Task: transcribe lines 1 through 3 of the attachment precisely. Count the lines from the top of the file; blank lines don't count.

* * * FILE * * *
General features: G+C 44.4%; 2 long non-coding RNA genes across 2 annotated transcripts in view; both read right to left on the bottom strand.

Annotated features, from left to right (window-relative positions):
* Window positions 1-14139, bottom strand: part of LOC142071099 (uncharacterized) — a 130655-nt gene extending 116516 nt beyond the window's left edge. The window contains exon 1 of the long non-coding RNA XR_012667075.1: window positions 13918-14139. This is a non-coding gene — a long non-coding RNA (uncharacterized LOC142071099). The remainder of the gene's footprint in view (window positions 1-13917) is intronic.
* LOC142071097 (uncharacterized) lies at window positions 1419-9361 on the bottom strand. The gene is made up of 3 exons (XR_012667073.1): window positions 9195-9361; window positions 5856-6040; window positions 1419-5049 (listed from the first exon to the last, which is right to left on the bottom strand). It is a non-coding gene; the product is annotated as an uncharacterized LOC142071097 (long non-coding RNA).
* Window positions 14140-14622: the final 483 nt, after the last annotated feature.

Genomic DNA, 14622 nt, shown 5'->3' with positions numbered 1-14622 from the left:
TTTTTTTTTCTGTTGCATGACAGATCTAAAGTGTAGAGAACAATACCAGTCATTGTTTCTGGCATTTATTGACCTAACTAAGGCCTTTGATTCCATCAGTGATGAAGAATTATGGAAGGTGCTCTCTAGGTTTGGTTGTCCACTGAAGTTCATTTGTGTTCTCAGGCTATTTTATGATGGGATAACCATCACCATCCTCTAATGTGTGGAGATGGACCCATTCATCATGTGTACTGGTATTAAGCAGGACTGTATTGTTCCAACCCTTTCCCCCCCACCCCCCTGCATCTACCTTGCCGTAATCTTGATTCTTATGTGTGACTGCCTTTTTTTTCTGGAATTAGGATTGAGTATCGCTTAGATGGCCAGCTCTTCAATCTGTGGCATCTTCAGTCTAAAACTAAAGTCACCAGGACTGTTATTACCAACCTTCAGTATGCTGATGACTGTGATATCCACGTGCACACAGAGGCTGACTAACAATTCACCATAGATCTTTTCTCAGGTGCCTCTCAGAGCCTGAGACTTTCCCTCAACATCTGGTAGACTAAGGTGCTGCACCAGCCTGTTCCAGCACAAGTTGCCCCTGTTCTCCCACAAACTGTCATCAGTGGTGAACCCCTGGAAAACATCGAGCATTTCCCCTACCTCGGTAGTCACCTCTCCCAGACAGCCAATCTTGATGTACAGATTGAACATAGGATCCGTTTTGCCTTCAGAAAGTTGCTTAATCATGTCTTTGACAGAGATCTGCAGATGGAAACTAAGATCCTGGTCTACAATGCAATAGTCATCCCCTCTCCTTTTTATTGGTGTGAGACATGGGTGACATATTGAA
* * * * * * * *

General features: G+C 44.4%; 2 long non-coding RNA genes across 2 annotated transcripts in view; both read right to left on the bottom strand.

Annotated features, from left to right (window-relative positions):
* Window positions 1-14139, bottom strand: part of LOC142071099 (uncharacterized) — a 130655-nt gene extending 116516 nt beyond the window's left edge. The window contains exon 1 of the long non-coding RNA XR_012667075.1: window positions 13918-14139. This is a non-coding gene — a long non-coding RNA (uncharacterized LOC142071099). The remainder of the gene's footprint in view (window positions 1-13917) is intronic.